Termites are a rainforest's best friend

日期:2017-09-06 05:43:30 作者:曲敲 阅读:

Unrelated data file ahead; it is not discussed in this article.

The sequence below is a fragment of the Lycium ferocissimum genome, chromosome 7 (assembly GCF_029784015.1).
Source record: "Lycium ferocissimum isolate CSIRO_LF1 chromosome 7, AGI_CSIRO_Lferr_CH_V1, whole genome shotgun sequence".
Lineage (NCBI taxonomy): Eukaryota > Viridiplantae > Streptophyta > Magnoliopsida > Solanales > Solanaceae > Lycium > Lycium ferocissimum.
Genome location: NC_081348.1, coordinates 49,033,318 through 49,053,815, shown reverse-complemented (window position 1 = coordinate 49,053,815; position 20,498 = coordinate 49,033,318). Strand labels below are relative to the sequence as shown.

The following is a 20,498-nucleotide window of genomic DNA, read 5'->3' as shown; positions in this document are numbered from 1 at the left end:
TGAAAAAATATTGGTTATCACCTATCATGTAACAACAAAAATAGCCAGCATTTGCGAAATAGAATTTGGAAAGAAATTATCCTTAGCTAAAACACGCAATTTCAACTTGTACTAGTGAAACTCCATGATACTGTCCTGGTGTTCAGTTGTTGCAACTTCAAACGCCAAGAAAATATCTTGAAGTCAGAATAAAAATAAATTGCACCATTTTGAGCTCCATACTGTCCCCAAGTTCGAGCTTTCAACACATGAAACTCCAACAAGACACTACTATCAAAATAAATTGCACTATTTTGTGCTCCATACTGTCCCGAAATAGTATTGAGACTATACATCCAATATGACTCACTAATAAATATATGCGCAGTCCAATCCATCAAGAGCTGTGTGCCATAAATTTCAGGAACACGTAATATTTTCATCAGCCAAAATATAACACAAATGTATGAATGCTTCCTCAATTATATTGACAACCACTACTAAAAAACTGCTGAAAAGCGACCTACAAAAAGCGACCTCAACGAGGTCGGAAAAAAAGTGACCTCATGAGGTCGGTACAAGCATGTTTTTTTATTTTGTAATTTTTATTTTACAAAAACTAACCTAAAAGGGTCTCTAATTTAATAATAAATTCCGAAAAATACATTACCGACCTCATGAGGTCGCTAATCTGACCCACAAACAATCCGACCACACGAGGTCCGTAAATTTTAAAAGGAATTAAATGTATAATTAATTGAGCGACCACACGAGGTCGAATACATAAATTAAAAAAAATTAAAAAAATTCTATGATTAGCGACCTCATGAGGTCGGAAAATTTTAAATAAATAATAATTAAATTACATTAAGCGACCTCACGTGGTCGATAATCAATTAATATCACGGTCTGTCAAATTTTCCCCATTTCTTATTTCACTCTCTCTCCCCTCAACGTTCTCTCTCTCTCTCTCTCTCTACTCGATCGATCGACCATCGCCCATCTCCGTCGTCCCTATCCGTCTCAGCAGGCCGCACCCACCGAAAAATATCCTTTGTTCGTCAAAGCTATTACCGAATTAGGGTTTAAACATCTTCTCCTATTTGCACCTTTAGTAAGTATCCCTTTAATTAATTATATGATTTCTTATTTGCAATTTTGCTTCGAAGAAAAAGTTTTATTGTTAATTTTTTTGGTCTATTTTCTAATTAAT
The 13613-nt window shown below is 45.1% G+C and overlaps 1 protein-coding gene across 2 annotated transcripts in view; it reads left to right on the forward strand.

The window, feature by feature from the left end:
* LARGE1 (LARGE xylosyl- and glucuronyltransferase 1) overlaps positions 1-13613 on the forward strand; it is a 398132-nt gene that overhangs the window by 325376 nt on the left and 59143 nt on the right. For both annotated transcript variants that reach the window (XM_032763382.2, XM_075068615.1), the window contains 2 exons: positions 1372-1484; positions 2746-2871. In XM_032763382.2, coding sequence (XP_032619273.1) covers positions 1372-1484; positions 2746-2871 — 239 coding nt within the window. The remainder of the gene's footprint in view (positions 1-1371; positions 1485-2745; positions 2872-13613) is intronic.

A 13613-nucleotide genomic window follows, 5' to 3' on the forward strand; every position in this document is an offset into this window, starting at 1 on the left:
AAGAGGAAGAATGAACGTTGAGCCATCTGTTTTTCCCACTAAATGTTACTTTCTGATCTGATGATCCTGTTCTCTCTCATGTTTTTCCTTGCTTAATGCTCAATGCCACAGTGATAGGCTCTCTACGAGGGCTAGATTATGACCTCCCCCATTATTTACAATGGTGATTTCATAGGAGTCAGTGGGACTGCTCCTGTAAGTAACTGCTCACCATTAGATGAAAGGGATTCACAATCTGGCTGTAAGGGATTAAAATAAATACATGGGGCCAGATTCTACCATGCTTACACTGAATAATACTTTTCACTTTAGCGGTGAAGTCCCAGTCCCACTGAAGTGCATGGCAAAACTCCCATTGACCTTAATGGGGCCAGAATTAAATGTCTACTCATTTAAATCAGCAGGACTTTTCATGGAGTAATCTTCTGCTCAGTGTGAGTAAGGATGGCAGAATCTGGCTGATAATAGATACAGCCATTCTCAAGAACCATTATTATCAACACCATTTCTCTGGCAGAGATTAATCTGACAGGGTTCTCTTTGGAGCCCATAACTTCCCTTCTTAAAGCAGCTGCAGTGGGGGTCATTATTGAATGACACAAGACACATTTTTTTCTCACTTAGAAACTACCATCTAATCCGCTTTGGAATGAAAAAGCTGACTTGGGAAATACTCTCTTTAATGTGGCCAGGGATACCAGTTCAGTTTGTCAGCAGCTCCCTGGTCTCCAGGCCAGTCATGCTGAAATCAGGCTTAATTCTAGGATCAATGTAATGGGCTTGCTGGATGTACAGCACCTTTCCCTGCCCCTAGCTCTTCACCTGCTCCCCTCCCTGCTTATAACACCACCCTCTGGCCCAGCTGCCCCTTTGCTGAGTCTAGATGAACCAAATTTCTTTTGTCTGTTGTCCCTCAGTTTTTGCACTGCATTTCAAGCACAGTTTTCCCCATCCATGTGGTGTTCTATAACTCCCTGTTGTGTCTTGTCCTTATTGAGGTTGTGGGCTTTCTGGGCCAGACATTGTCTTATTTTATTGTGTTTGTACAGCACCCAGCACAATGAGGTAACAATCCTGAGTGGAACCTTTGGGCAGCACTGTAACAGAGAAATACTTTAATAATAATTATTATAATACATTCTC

By Andy York THE popular image of termites as timber-munching pests or builders of towering nest mounds is badly in need of a makeover. In tropical forests, the vast majority of termites conform to neither stereotype, say researchers at the Natural History Museum in London. Instead, most termites eat rotting vegetation in the soil and nest underground. They may be as important to the survival of tropical forests as earthworms are to the health of your garden. Over the past five years, Paul Eggleton and his colleagues have been measuring the biomass and biodiversity of organisms in soils in Cameroon, west Africa. Soil-dwelling termites, many from species new to science, accounted for more biomass than any other animal group. The total mass of the world’s termites may be three times that of its human population, Eggleton told the BA. “Until now nobody was aware of the enormous weight of termites underground, since they are less obvious than their mound-building cousins,” says Richard Davies, a member of the team. These subterranean species dig intricate networks of tunnels, shifting the soil and improving its aeration. By consuming rotting vegetation, they help to recycle nutrients taken from the soil by trees and other plants. “Termites can quite accurately be described as the earthworms of tropical soils,” says Eggleton. Davies hopes the new findings will rid termites of their reputation as pests. “Only a few species feed on wood,